Jul 052013

MANILA, Philippines – The country’s foreign exchange reserves dropped to its lowest level in 10 months last June after the central bank’s gold holdings plummeted in value, the Bangko Sentral ng Pilipinas (BSP) reported on Friday. 

Gross international reserves (GIR) — buffer funds in times of external shocks— fell to $81.64 billion last month, preliminary data showed. It marked the third straight month of decline since GIR peaked at $85.273 billion in January.

The latest tally was also the lowest level for reserves— one of the drivers tagged by credit rating agencies for their upgrades— since August 2012 when they hit $80.728 billion. 

Despite the decrease, BSP Governor Amando Tetangco, Jr. said in a statement that reserves remain sufficient to cover 11.8 months worth of imports of goods and services. 

They are also equivalent to 8.3 times the country’s short-term foreign debt based on original maturity, and six times based on residual maturity. The BSP expects GIR to hit $87 billion this year.

“The slight decline in reserves was due mainly to revaluation adjustments on the BSP’s gold holdings arising from the decrease in the price of gold in the international market…,” Tetangco said.

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According to official figures, gold holdings decreased 11.33 percent versus the previous month to $7.663 billion, the lowest level in nearly two years. It was the single biggest drag to reserves last month.

“These outflows were partially offset by inflows from foreign exchange operations of the BSP, foreign currency deposits by the Treasurer of the Philippines and income from investments abroad,” Tetangco explained.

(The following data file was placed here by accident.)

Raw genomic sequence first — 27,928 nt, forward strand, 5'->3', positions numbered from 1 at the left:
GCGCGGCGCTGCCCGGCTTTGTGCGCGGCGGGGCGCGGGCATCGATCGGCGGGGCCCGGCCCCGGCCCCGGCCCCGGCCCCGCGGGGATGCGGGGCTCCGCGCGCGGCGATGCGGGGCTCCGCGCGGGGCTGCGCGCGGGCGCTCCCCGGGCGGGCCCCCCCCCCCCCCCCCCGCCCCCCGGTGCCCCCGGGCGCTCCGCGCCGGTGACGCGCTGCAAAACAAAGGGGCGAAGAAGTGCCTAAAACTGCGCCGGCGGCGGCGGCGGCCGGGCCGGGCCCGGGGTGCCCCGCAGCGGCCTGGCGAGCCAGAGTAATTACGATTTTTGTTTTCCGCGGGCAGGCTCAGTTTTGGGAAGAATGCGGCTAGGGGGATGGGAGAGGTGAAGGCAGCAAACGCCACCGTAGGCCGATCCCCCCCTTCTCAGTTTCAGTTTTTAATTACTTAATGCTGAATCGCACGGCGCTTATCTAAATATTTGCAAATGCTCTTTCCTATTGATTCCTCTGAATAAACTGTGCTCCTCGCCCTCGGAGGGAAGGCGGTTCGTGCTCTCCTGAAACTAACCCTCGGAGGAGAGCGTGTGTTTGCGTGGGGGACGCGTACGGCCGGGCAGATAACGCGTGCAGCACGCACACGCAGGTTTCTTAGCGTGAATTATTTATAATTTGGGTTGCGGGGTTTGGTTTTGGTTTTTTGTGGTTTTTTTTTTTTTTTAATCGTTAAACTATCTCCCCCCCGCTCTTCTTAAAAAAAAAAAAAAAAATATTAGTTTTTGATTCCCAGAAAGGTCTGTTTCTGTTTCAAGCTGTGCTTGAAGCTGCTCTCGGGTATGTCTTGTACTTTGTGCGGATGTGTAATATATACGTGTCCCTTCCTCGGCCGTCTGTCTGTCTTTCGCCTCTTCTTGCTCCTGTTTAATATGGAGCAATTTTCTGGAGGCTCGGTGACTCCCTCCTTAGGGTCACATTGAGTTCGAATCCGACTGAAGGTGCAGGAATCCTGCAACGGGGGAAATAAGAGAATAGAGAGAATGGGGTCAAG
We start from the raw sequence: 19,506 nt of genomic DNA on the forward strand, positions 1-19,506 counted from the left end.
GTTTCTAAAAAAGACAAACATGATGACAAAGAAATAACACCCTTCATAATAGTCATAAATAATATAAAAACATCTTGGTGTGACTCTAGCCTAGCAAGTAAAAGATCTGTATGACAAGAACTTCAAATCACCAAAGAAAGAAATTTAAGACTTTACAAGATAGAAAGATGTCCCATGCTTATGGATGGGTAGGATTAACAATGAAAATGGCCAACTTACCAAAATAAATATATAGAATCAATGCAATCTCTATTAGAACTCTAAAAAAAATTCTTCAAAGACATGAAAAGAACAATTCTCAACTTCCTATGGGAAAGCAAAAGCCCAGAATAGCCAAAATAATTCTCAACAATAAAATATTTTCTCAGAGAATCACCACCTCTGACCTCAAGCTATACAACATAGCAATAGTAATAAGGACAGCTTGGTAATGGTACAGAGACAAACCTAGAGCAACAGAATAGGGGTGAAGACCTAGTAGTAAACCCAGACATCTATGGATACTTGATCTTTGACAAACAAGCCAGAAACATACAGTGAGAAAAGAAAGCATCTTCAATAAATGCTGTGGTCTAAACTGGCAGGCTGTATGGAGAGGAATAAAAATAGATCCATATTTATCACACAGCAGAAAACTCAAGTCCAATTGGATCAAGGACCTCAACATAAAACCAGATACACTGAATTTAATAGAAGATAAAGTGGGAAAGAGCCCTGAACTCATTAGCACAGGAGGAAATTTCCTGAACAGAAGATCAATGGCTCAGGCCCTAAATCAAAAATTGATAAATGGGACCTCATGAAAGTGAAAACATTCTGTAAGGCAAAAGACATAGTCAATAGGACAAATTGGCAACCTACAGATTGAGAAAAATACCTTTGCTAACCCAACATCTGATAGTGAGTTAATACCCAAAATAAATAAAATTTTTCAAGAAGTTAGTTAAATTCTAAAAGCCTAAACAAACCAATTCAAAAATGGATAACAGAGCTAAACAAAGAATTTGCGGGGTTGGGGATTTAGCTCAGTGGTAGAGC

Reserves invested abroad— which corners bulk of the GIR— inched up to $71.048 billion in June from $70.601 billion a month ago, data showed.

Those invested with the International Monetary Fund also rose to $540.16 million, while reserves in the form of special drawing rights— the IMF’s currency— remained at its level of $1.257 billion.

Meanwhile, despite the peso’s weakness against the dollar last month, the BSP boosted the GIR’s foreign exchange component— a pool of funds composed of major currencies such as the US dollar and the Japanese yen. 

Foreign exchange holdings rose by a fifth to $1.132 billion last month, data showed. The BSP usually increases this segment by buying dollars from the market to temper the peso’s rise.

However, in the past month, the local unit, Asia’s second best performer, slumped versus the greenback to as much as the 44-level due to concerns abroad. The peso closed up three centavos at 43.40 to a dollar on Friday.

The BSP said net international reserves— GIR minus short-term liabilities— also stood at $81.6 billion in June, data showed.

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